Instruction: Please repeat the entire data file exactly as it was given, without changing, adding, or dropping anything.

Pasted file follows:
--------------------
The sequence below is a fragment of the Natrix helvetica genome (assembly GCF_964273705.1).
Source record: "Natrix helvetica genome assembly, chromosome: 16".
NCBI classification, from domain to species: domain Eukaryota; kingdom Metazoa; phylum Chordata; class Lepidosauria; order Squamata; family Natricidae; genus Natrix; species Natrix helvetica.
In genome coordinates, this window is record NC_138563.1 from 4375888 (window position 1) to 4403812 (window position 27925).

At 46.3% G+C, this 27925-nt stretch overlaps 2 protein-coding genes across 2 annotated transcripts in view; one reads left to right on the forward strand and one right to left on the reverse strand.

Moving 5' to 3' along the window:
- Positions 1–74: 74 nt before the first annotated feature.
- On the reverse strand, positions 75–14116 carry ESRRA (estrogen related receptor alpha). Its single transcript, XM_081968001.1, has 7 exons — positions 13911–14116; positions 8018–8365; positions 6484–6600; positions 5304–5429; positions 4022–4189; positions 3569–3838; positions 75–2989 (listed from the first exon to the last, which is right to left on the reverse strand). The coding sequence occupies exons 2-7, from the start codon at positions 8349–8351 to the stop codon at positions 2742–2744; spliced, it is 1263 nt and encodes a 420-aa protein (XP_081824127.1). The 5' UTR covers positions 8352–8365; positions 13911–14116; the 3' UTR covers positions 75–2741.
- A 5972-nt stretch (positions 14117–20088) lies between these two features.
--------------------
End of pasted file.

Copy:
The sequence below is a fragment of the Natrix helvetica genome (assembly GCF_964273705.1).
Source record: "Natrix helvetica genome assembly, chromosome: 16".
NCBI classification, from domain to species: domain Eukaryota; kingdom Metazoa; phylum Chordata; class Lepidosauria; order Squamata; family Natricidae; genus Natrix; species Natrix helvetica.
In genome coordinates, this window is record NC_138563.1 from 4375888 (window position 1) to 4403812 (window position 27925).

At 46.3% G+C, this 27925-nt stretch overlaps 2 protein-coding genes across 2 annotated transcripts in view; one reads left to right on the forward strand and one right to left on the reverse strand.

Moving 5' to 3' along the window:
- Positions 1–74: 74 nt before the first annotated feature.
- On the reverse strand, positions 75–14116 carry ESRRA (estrogen related receptor alpha). Its single transcript, XM_081968001.1, has 7 exons — positions 13911–14116; positions 8018–8365; positions 6484–6600; positions 5304–5429; positions 4022–4189; positions 3569–3838; positions 75–2989 (listed from the first exon to the last, which is right to left on the reverse strand). The coding sequence occupies exons 2-7, from the start codon at positions 8349–8351 to the stop codon at positions 2742–2744; spliced, it is 1263 nt and encodes a 420-aa protein (XP_081824127.1). The 5' UTR covers positions 8352–8365; positions 13911–14116; the 3' UTR covers positions 75–2741.
- A 5972-nt stretch (positions 14117–20088) lies between these two features.